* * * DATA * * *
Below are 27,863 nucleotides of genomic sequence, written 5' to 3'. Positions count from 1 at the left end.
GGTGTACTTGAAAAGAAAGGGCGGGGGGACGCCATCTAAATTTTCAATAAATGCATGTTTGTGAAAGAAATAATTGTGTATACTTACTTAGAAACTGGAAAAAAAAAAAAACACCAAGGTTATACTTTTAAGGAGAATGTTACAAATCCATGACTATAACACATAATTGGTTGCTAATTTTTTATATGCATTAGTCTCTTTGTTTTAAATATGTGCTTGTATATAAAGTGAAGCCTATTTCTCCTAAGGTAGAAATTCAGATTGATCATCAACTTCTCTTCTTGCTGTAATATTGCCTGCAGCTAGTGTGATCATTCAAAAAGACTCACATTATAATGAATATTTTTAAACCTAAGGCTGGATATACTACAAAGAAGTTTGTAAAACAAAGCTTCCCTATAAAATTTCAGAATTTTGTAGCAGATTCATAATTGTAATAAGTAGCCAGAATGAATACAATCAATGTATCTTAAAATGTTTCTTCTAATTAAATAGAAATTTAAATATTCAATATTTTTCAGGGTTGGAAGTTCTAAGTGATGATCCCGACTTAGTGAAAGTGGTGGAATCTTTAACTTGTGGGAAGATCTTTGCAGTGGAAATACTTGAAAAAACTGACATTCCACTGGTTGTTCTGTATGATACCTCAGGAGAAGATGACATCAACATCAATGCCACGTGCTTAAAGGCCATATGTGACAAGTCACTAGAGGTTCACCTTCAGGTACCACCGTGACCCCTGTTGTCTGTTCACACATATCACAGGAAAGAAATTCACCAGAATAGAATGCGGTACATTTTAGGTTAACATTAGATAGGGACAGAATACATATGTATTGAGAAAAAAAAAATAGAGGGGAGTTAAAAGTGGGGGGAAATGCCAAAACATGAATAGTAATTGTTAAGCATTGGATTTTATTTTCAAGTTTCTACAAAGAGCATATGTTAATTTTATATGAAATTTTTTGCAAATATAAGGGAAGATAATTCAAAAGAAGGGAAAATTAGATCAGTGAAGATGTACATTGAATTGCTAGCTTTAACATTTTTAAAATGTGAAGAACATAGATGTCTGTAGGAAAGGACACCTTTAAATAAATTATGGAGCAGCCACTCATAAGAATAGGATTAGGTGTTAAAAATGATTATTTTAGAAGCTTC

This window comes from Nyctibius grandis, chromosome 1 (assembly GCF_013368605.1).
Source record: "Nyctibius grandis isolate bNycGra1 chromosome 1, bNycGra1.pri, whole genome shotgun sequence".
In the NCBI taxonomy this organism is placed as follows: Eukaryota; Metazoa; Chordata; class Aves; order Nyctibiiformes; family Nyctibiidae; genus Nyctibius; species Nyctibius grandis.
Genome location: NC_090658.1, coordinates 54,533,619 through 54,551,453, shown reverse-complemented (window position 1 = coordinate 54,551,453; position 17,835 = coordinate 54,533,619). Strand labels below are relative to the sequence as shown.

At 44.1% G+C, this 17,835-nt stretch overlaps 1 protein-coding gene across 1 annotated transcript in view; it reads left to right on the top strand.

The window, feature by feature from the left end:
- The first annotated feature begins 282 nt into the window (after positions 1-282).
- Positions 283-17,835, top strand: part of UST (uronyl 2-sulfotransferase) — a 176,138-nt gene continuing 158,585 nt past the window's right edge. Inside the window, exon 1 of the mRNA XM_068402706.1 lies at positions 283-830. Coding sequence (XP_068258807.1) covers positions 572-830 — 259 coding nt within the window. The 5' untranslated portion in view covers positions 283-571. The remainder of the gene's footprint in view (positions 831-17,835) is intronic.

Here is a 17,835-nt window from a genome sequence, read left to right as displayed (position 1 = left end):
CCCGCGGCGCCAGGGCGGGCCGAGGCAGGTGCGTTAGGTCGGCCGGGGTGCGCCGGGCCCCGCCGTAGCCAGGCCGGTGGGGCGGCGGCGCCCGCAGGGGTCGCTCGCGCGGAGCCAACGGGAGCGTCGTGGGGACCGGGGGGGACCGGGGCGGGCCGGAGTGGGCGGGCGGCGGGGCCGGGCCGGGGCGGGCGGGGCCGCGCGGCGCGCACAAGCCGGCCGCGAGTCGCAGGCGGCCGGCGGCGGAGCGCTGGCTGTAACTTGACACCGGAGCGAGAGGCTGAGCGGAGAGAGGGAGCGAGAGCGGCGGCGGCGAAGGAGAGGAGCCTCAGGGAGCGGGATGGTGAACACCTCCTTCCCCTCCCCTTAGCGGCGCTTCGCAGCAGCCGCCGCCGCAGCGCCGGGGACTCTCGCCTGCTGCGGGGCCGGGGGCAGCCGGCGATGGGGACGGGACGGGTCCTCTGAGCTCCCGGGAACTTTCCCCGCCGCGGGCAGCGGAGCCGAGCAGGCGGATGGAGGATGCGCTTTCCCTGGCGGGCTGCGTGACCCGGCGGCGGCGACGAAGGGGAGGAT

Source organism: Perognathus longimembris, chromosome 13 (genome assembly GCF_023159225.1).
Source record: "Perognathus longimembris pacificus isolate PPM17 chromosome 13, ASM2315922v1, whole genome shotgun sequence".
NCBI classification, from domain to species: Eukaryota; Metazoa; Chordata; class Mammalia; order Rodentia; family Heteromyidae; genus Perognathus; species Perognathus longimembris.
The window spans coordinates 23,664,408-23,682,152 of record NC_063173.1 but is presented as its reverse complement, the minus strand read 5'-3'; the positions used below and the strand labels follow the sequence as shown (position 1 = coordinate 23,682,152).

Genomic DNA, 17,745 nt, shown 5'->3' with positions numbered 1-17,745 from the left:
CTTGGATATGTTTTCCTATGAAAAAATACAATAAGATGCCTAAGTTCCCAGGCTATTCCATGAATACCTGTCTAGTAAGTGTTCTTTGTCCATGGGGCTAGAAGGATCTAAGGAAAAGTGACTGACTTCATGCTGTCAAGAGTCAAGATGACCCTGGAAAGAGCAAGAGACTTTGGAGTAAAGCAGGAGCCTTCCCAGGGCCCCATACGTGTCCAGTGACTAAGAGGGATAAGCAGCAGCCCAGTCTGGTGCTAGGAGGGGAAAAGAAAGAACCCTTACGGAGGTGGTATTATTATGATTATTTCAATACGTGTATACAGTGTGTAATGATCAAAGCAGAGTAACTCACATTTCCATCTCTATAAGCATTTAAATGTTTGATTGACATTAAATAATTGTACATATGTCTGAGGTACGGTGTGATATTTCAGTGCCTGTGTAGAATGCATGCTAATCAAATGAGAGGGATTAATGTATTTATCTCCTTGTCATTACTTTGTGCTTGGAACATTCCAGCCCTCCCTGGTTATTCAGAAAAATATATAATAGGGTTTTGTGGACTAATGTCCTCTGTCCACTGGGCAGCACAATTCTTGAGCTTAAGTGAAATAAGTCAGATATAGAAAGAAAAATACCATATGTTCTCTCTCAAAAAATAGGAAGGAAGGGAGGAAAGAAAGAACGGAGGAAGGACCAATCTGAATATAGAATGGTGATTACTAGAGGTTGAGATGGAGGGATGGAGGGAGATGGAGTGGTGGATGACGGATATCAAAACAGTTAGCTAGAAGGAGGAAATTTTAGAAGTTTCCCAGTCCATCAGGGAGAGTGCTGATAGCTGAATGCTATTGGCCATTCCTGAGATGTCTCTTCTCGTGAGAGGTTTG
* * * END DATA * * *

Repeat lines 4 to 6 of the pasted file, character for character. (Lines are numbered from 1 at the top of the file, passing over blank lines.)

Source record: "Nyctibius grandis isolate bNycGra1 chromosome 1, bNycGra1.pri, whole genome shotgun sequence".
In the NCBI taxonomy this organism is placed as follows: Eukaryota; Metazoa; Chordata; class Aves; order Nyctibiiformes; family Nyctibiidae; genus Nyctibius; species Nyctibius grandis.
Genome location: NC_090658.1, coordinates 54,533,619 through 54,551,453, shown reverse-complemented (window position 1 = coordinate 54,551,453; position 17,835 = coordinate 54,533,619). Strand labels below are relative to the sequence as shown.